It is no different with music. As a well-trained musician, you listen to some music that is well presented to you, you recognize the pitch of every note, the tonality of the instruments, the structure of the composition, markings of the dynamics, tempos related to the performance, etc., soon the written score of that music start to appear in your head. On the reversed side, when you look at sheet of music, you see the notes, the way how they are related to each other, the pitch of every note, the instrument assignment, compositional intent, the music expression markings, so on and so forth, you start to hear that piece of music playing in your head. My professors always talked about listening to music with your eyes and read the music with your ears. I think it is a particular set of skill and ability that is slowly and deliberately developed.


I know race car drivers do this, too. They study the map of the course, practice the race by driving through loop again and again. Memorize every turn, how much to bank, how much to break, all the nitty-gritty. Then, they practice the race in their head over and over before the actual event. I bet you they can draw out the map of the course by memory in great details before the race. Later, if you present that map to the driver he can pretty much imagine the exact experience of driving through that course.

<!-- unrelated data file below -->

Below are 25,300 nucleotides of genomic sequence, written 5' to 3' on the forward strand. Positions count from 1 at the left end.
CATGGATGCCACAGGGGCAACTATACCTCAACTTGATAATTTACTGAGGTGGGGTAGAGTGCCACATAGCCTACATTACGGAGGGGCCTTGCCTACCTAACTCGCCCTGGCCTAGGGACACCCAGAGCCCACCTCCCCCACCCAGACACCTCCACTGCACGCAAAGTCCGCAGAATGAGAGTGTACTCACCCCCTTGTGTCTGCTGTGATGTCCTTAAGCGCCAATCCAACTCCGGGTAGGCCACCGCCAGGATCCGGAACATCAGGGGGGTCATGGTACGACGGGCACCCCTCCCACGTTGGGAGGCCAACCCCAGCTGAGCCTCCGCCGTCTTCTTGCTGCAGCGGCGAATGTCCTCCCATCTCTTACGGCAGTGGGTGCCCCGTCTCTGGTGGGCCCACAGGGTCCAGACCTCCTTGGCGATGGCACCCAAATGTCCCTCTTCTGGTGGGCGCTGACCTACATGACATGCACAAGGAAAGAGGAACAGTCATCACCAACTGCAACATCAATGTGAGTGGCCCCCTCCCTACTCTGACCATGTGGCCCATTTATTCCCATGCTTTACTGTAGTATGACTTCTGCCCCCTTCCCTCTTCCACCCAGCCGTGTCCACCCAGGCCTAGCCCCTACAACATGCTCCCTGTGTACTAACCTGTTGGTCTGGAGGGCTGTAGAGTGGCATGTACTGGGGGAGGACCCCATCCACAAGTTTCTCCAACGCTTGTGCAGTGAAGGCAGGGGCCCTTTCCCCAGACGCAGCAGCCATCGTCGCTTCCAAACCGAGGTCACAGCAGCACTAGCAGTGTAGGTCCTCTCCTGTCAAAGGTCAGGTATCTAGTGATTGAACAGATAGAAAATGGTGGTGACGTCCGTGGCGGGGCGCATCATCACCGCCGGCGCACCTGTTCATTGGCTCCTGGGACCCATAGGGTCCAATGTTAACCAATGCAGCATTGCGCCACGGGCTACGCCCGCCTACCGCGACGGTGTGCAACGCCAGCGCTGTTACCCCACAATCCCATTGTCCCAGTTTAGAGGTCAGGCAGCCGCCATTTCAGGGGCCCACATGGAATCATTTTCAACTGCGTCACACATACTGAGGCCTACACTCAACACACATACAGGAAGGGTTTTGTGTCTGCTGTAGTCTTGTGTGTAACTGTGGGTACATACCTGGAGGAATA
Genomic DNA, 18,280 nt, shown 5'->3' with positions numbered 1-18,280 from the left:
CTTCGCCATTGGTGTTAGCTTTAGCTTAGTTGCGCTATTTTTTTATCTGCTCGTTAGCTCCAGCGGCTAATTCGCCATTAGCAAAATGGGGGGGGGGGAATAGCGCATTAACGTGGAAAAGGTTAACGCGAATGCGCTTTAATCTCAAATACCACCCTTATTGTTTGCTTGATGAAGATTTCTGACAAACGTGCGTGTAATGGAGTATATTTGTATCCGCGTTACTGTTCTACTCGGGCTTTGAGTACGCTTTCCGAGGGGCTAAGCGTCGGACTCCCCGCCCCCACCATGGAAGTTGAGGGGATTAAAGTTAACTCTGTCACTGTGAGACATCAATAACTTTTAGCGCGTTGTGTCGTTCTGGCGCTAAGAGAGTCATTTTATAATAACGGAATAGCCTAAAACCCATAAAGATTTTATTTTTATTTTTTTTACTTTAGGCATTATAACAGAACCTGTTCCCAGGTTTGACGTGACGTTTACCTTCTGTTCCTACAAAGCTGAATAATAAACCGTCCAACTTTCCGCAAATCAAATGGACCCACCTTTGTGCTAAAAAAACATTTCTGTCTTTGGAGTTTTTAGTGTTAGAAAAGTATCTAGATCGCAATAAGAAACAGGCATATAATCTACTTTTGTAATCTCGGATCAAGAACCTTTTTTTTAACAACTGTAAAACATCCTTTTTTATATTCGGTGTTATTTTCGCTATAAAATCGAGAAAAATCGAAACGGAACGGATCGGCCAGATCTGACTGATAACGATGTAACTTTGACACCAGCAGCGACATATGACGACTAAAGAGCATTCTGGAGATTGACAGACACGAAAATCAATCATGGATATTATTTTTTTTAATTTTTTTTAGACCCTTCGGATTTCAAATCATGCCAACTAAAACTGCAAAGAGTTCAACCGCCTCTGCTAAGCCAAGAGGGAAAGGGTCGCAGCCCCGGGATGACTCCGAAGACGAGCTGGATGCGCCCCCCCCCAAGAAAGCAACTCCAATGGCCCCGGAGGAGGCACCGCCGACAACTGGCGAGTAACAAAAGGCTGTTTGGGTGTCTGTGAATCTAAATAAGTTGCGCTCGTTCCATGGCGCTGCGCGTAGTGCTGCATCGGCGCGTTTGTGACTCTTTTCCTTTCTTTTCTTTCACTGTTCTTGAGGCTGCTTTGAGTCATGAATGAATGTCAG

Old 21st May 2020
  #77
Lives for gear
Yes, I can picture what you are intending to convey now Da Hong...the intensity of the visualization and the tactile, dimensional nature of the music (and the complexity of the car-driver's rehearsal too !) Well expressed and rendered too..Thank You !

I think I see something similar, at the Olympic Games, in the quiet contemplation of the floor gymnast or the high board diver, during those few seconds before they execute their highly precise, split-second manœuvre
Old 31st May 2020
  #78
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It’s funny how threads evolve...